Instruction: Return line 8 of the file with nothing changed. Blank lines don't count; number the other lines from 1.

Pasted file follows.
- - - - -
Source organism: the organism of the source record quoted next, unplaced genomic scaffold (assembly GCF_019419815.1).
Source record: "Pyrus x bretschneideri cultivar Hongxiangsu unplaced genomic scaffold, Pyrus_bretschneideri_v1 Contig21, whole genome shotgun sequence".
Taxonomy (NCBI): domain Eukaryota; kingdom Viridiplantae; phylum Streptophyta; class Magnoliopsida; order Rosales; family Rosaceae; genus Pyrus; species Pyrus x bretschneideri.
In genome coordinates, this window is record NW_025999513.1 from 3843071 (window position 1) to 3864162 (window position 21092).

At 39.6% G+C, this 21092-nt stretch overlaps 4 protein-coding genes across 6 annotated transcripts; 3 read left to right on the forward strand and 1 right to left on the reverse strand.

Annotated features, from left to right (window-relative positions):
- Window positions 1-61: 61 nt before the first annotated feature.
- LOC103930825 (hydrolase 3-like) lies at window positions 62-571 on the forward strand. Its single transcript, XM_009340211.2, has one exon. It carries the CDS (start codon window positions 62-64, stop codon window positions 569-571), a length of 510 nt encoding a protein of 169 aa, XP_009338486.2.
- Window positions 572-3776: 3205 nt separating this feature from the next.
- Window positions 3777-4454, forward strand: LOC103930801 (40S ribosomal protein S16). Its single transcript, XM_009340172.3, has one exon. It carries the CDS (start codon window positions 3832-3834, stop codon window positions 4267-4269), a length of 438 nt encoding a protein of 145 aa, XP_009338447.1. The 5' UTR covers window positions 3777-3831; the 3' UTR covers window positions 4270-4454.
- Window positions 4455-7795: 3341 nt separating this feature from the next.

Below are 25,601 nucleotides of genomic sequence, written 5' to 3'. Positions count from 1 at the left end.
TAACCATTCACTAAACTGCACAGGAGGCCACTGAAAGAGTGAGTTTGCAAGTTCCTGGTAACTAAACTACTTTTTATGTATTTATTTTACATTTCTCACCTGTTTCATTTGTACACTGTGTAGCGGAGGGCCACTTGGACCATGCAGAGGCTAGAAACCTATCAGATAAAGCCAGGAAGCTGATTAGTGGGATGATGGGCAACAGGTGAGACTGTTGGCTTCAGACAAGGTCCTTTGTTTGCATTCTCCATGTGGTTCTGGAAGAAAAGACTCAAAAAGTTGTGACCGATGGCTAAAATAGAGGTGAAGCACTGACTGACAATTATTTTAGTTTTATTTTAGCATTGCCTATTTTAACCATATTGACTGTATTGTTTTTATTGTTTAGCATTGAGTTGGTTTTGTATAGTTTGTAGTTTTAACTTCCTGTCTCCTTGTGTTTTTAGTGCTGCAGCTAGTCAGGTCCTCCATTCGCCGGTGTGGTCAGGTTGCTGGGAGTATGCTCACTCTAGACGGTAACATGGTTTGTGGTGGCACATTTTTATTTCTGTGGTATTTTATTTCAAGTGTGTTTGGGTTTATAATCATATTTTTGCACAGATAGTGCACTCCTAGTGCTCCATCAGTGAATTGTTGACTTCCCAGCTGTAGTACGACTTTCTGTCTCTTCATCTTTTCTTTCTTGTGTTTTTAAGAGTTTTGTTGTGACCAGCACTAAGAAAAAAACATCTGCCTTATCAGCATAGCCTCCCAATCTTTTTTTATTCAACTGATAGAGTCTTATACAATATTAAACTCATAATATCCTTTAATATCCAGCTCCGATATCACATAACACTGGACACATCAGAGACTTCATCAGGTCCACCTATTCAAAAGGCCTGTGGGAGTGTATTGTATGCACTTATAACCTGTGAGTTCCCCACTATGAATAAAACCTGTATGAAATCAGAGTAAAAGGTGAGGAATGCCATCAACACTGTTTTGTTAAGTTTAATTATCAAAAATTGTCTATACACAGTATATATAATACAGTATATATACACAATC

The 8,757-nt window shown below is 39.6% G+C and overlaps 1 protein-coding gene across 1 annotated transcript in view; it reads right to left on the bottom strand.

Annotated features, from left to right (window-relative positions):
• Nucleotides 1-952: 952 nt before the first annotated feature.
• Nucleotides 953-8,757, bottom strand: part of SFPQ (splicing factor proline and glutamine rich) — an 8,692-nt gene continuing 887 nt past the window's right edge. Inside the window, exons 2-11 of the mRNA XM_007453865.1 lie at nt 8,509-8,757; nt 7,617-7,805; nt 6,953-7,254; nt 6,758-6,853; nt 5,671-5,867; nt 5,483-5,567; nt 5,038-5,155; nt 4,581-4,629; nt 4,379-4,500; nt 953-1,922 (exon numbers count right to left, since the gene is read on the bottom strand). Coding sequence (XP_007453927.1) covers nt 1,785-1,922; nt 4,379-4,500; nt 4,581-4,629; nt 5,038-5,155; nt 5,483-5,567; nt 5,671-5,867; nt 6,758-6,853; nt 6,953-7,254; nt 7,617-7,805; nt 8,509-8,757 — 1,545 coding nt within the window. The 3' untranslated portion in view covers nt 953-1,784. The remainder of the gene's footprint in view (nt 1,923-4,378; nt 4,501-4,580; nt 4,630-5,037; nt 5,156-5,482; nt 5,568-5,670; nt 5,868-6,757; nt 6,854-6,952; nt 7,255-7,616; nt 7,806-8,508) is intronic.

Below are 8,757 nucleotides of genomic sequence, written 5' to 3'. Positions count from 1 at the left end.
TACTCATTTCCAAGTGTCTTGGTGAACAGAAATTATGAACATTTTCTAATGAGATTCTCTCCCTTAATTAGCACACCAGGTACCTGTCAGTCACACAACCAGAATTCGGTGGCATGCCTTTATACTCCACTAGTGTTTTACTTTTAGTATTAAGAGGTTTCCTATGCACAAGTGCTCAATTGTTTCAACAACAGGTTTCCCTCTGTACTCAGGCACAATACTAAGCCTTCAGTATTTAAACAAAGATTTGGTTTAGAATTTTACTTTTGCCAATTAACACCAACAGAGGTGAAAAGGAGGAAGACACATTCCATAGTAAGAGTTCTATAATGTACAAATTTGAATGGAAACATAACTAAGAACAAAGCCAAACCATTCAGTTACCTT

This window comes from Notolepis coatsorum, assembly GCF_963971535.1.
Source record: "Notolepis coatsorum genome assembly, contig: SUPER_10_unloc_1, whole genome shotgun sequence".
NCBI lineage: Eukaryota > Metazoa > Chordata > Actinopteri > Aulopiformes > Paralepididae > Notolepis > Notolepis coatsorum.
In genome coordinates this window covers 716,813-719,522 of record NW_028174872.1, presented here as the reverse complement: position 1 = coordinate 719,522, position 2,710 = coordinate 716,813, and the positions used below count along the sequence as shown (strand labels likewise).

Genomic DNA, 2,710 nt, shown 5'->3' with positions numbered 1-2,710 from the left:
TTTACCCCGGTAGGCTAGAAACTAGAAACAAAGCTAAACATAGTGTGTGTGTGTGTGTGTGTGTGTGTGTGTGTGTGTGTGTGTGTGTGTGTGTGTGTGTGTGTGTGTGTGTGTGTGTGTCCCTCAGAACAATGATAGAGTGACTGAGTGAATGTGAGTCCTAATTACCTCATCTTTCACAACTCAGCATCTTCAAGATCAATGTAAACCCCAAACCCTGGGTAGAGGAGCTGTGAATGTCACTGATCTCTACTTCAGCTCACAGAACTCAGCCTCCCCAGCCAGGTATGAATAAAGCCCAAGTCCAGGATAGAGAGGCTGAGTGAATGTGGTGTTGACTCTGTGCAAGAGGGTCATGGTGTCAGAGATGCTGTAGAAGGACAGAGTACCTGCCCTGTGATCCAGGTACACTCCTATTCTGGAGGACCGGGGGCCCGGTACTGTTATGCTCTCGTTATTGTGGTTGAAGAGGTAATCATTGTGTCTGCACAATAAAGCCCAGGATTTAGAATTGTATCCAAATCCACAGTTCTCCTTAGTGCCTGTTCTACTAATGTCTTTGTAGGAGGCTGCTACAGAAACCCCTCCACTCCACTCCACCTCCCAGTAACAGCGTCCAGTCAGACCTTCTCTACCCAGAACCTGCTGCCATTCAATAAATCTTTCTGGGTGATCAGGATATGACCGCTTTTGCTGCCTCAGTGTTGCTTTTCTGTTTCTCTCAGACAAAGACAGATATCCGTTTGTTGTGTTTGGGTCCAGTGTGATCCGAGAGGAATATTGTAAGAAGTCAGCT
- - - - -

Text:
- LOC103930825 (hydrolase 3-like) lies at window positions 62-571 on the forward strand. Its single transcript, XM_009340211.2, has one exon. It carries the CDS (start codon window positions 62-64, stop codon window positions 569-571), a length of 510 nt encoding a protein of 169 aa, XP_009338486.2.